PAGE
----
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### POTENTIAL FUNCTIONS

#### Essentials

##### Main ideas

- Finding potential functions.

Students love this activity. Some groups will finish in 10 minutes or less; few will require as much as 30 minutes. 1)

##### Prerequisites

- Fundamental Theorem for line integrals
- The Murder Mystery Method

##### Warmup

none

##### Props

- whiteboards and pens

##### Wrapup

- Revisit integrating conservative vector fields along various paths, including reversing the orientation and integrating around closed paths.

#### Details

##### In the Classroom

- We recommend having the students work in groups of 2 on this activity, and not having them turn anything in.
- Most students will treat the last example as 2-dimensional, giving the answer $xyz$. Ask these students to check their work by taking the gradient; most will include a $\kk$ term. Let them think this through. The correct answer of course depends on whether one assumes that $z$ is constant; we have deliberately left this ambiguous.

##### Subsidiary ideas

- 3-d vector fields do not necessarily have a $\kk$-component!

##### Homework

(none yet)

##### Essay questions

(none yet)

##### Enrichment

- The derivative check for conservative vector fields can be described using the same type of diagrams as used in the Murder Mystery Method; this is just moving down the diagram (via differentiation) from the row containing the components of the vector field, rather than moving up (via integration). We believe this should not be mentioned until after this lab.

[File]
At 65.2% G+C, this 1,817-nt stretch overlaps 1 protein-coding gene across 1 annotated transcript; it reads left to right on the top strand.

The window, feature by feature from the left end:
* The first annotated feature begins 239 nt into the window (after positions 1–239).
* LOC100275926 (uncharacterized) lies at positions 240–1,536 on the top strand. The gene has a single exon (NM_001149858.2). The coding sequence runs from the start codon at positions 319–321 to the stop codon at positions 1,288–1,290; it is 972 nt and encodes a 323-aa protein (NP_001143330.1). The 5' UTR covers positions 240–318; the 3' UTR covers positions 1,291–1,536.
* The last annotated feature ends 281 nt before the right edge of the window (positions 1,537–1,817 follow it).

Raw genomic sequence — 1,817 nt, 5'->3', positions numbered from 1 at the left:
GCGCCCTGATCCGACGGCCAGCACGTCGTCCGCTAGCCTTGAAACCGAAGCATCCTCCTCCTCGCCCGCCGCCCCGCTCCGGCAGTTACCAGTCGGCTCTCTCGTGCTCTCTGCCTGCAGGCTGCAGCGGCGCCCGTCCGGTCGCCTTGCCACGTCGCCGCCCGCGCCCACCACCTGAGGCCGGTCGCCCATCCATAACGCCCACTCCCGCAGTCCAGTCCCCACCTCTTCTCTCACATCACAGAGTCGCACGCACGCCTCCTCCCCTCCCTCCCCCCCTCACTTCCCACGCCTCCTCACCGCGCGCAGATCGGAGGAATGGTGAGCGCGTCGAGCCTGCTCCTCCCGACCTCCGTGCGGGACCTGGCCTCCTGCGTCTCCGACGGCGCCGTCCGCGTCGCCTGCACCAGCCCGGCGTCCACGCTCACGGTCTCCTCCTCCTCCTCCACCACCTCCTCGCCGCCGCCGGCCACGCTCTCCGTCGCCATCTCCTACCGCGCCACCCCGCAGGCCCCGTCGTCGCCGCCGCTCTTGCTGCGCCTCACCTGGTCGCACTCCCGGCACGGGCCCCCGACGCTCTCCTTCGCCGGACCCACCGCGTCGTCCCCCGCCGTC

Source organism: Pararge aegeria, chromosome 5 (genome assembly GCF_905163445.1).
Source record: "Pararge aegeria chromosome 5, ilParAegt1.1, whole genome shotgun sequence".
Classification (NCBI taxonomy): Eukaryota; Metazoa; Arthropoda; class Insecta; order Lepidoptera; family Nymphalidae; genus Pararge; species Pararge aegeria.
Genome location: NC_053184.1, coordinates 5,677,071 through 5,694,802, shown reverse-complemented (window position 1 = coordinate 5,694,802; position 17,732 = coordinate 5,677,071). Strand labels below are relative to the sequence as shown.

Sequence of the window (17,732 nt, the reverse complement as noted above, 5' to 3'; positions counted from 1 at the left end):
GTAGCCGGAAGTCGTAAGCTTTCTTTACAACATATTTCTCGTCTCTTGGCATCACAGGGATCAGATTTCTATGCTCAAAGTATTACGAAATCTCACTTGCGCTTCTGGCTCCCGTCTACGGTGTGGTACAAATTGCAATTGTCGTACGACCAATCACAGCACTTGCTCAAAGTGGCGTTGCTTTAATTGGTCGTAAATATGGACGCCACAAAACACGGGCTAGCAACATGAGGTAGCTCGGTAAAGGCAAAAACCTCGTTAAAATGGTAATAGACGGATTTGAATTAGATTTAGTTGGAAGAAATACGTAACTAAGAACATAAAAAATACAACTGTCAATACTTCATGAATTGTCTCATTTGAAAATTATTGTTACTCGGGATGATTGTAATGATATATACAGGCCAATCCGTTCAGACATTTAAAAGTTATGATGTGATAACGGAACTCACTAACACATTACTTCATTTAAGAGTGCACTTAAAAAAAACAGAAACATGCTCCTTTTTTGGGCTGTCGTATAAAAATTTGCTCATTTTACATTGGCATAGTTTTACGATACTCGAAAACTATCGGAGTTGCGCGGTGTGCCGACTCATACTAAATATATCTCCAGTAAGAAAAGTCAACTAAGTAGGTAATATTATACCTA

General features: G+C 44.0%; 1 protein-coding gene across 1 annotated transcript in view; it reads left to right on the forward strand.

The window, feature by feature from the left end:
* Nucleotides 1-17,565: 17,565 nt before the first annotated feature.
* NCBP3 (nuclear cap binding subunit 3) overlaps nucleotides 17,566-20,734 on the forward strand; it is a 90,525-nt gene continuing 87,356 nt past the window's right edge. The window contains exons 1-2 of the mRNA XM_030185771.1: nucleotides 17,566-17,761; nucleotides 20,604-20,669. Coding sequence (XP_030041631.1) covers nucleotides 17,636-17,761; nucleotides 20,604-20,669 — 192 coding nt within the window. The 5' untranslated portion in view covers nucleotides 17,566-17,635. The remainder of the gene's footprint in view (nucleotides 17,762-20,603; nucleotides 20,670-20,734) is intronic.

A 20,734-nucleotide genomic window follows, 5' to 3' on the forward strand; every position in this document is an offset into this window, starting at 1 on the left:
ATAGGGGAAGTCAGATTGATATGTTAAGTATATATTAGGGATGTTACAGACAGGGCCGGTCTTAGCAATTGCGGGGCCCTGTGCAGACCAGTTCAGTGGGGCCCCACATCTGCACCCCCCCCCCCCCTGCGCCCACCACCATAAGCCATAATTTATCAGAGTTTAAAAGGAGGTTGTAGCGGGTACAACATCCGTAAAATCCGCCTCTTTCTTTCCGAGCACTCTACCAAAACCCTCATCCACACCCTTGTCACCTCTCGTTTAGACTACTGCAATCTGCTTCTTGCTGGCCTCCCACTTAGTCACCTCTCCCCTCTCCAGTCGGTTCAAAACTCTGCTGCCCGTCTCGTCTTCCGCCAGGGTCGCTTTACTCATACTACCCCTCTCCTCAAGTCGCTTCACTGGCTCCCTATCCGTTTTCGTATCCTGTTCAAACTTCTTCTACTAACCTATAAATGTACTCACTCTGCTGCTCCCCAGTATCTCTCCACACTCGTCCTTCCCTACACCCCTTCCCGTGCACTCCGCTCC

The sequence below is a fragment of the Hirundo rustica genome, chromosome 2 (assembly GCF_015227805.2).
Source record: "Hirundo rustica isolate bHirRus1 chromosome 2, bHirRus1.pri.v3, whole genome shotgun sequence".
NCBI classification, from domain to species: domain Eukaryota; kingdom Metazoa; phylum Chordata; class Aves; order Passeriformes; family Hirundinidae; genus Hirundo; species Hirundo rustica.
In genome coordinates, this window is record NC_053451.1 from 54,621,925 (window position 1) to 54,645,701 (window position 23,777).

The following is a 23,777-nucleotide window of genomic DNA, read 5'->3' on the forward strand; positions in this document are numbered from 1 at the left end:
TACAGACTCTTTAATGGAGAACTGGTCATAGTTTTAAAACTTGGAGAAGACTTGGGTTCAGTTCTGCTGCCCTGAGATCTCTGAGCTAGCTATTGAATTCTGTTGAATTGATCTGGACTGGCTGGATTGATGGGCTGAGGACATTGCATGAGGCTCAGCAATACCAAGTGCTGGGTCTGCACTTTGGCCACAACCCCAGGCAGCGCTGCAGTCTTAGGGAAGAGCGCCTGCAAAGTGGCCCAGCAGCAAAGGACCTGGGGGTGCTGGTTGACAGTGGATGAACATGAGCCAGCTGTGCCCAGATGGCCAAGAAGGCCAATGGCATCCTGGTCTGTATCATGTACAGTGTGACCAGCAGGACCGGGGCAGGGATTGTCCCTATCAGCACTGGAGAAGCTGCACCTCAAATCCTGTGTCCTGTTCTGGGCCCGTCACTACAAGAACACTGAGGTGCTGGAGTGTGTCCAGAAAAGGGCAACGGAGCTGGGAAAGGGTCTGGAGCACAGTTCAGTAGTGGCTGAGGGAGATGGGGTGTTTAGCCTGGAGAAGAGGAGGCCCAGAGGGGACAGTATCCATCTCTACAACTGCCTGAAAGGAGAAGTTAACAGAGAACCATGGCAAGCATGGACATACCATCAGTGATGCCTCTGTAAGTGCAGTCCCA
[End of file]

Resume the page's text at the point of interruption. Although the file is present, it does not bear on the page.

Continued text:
When done in 3-d, this makes a nice introduction to curl — which however is not needed until one is ready to do Stokes' Theorem. We would therefore recommend delaying this entire discussion, including the 2-d case, until then.

- Work out the Murder Mystery Method using polar basis vectors, by reversing the process of taking the gradient in this basis.
- Use pictures of vector fields to investigate whether they are conservative. If not, find a closed curve with nonzero circulation. If yes, find level curves. See the examples here.
- Revisit the example in the
*Ampère's Law*lab, using the Fundamental Theorem to explain the results. This can be done without reference to a basis, but it is worth computing $\grad\phi$ in a polar basis.

1)
More accurately, students love the Murder Mystery Method! We often
incorporate this activity into an exam review, rather than devoting an entire
period to it.